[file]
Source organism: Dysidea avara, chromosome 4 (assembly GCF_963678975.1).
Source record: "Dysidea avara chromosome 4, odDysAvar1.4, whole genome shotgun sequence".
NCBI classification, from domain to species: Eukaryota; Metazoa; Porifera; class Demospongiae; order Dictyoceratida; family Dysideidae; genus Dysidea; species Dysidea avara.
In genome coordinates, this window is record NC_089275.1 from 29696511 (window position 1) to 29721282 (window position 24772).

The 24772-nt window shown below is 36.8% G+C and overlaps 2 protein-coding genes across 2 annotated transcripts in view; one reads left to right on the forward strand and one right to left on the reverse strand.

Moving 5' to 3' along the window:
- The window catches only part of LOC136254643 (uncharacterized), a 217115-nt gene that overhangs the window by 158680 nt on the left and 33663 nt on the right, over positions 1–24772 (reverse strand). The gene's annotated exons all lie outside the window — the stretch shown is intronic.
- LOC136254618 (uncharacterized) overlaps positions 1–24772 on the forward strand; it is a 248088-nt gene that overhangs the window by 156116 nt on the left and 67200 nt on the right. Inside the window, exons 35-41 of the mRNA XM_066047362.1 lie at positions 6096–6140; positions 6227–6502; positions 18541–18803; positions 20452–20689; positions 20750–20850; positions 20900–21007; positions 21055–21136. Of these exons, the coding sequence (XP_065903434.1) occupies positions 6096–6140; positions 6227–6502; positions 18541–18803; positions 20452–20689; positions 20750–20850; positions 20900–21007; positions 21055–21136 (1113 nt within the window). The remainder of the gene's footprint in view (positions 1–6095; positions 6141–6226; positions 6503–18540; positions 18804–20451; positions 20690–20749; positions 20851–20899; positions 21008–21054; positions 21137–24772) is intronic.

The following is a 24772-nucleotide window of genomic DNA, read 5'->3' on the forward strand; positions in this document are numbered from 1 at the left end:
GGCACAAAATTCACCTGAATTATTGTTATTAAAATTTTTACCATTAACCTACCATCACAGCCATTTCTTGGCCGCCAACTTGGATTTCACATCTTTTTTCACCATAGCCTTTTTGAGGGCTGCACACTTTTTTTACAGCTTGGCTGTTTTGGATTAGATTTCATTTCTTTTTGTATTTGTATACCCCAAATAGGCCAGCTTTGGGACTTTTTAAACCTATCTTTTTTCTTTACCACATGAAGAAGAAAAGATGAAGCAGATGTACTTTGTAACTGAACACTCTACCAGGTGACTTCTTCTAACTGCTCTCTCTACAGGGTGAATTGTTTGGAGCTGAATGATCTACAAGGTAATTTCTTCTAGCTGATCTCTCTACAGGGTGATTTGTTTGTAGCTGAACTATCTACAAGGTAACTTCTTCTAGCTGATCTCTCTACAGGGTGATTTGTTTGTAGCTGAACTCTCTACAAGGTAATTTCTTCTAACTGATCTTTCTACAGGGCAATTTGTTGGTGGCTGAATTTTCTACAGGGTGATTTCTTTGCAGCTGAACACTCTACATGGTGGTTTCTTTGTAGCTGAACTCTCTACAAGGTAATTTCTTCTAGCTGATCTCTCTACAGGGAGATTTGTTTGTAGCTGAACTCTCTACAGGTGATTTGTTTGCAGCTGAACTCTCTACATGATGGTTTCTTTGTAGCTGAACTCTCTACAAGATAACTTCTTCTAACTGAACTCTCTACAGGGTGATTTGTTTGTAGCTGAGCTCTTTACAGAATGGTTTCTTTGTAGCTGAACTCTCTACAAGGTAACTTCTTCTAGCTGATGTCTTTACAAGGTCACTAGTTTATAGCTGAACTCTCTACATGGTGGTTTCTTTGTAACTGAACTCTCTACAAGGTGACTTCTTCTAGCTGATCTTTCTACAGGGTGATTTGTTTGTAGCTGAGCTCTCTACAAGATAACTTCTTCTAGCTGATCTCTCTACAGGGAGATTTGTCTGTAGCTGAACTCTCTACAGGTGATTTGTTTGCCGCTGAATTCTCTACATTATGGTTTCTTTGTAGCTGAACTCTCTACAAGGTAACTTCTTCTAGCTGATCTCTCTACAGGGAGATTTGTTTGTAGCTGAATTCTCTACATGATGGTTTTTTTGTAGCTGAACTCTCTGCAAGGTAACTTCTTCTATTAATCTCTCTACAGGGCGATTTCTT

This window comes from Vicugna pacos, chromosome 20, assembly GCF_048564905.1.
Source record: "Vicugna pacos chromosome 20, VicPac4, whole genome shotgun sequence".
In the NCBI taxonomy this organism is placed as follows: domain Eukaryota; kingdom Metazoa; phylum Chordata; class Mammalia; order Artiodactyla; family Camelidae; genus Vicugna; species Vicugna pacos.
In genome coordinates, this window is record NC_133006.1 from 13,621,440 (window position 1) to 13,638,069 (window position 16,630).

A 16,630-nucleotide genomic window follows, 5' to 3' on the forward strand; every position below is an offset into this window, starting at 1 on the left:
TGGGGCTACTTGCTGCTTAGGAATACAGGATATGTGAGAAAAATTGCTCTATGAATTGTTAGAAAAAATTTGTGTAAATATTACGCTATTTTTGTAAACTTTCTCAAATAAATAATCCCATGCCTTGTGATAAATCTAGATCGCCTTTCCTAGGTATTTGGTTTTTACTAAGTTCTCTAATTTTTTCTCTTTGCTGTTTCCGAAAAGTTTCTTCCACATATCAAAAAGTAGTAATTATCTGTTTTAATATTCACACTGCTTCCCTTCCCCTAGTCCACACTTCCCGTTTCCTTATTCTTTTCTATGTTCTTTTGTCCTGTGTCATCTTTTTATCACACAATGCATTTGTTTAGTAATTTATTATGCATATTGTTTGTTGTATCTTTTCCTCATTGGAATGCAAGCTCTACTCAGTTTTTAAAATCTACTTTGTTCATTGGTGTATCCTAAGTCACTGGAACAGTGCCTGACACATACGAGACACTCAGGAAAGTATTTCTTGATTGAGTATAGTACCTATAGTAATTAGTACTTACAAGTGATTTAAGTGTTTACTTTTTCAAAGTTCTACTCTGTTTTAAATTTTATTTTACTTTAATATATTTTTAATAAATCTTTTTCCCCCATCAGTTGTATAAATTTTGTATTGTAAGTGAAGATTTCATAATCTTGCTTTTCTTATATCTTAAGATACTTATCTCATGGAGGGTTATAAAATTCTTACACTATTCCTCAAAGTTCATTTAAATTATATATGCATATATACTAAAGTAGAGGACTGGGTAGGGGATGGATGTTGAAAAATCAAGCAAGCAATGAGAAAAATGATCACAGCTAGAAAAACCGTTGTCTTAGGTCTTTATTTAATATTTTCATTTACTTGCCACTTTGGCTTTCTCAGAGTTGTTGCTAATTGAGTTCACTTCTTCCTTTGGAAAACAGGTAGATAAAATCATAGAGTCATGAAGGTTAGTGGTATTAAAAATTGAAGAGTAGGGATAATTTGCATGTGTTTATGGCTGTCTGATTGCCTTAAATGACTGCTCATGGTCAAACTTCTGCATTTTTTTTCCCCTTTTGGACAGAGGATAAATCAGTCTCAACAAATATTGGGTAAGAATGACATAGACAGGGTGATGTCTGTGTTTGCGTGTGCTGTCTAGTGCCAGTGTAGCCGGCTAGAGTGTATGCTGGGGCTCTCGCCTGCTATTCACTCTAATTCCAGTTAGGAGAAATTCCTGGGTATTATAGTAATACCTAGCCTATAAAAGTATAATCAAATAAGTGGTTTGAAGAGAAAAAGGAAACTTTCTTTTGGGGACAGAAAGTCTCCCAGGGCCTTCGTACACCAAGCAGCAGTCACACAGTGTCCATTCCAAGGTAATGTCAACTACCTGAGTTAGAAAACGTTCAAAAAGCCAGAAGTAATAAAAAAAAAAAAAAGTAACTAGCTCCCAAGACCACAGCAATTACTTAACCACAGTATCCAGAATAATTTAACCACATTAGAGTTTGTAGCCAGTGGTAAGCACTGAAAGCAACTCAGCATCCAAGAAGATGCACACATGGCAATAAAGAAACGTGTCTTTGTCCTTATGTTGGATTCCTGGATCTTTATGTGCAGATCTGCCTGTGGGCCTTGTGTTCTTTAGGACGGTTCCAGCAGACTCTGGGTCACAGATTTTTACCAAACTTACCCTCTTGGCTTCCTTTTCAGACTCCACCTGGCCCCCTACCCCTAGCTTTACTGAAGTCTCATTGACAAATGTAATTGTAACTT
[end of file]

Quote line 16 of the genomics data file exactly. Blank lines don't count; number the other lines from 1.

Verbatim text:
TGGGGCTACTTGCTGCTTAGGAATACAGGATATGTGAGAAAAATTGCTCTATGAATTGTTAGAAAAAATTTGTGTAAATATTACGCTATTTTTGTAAACTTTCTCAAATAAATAATCCCATGCCTTGTGATAAATCTAGATCGCCTTTCCTAGGTATTTGGTTTTTACTAAGTTCTCTAATTTTTTCTCTTTGCTGTTTCCGAAAAGTTTCTTCCACATATCAAAAAGTAGTAATTATCTGTTTTAATATTCACACTGCTTCCCTTCCCCTAGTCCACACTTCCCGTTTCCTTATTCTTTTCTATGTTCTTTTGTCCTGTGTCATCTTTTTATCACACAATGCATTTGTTTAGTAATTTATTATGCATATTGTTTGTTGTATCTTTTCCTCATTGGAATGCAAGCTCTACTCAGTTTTTAAAATCTACTTTGTTCATTGGTGTATCCTAAGTCACTGGAACAGTGCCTGACACATACGAGACACTCAGGAAAGTATTTCTTGATTGAGTATAGTACCTATAGTAATTAGTACTTACAAGTGATTTAAGTGTTTACTTTTTCAAAGTTCTACTCTGTTTTAAATTTTATTTTACTTTAATATATTTTTAATAAATCTTTTTCCCCCATCAGTTGTATAAATTTTGTATTGTAAGTGAAGATTTCATAATCTTGCTTTTCTTATATCTTAAGATACTTATCTCATGGAGGGTTATAAAATTCTTACACTATTCCTCAAAGTTCATTTAAATTATATATGCATATATACTAAAGTAGAGGACTGGGTAGGGGATGGATGTTGAAAAATCAAGCAAGCAATGAGAAAAATGATCACAGCTAGAAAAACCGTTGTCTTAGGTCTTTATTTAATATTTTCATTTACTTGCCACTTTGGCTTTCTCAGAGTTGTTGCTAATTGAGTTCACTTCTTCCTTTGGAAAACAGGTAGATAAAATCATAGAGTCATGAAGGTTAGTGGTATTAAAAATTGAAGAGTAGGGATAATTTGCATGTGTTTATGGCTGTCTGATTGCCTTAAATGACTGCTCATGGTCAAACTTCTGCATTTTTTTTCCCCTTTTGGACAGAGGATAAATCAGTCTCAACAAATATTGGGTAAGAATGACATAGACAGGGTGATGTCTGTGTTTGCGTGTGCTGTCTAGTGCCAGTGTAGCCGGCTAGAGTGTATGCTGGGGCTCTCGCCTGCTATTCACTCTAATTCCAGTTAGGAGAAATTCCTGGGTATTATAGTAATACCTAGCCTATAAAAGTATAATCAAATAAGTGGTTTGAAGAGAAAAAGGAAACTTTCTTTTGGGGACAGAAAGTCTCCCAGGGCCTTCGTACACCAAGCAGCAGTCACACAGTGTCCATTCCAAGGTAATGTCAACTACCTGAGTTAGAAAACGTTCAAAAAGCCAGAAGTAATAAAAAAAAAAAAAAGTAACTAGCTCCCAAGACCACAGCAATTACTTAACCACAGTATCCAGAATAATTTAACCACATTAGAGTTTGTAGCCAGTGGTAAGCACTGAAAGCAACTCAGCATCCAAGAAGATGCACACATGGCAATAAAGAAACGTGTCTTTGTCCTTATGTTGGATTCCTGGATCTTTATGTGCAGATCTGCCTGTGGGCCTTGTGTTCTTTAGGACGGTTCCAGCAGACTCTGGGTCACAGATTTTTACCAAACTTACCCTCTTGGCTTCCTTTTCAGACTCCACCTGGCCCCCTACCCCTAGCTTTACTGAAGTCTCATTGACAAATGTAATTGTAACTT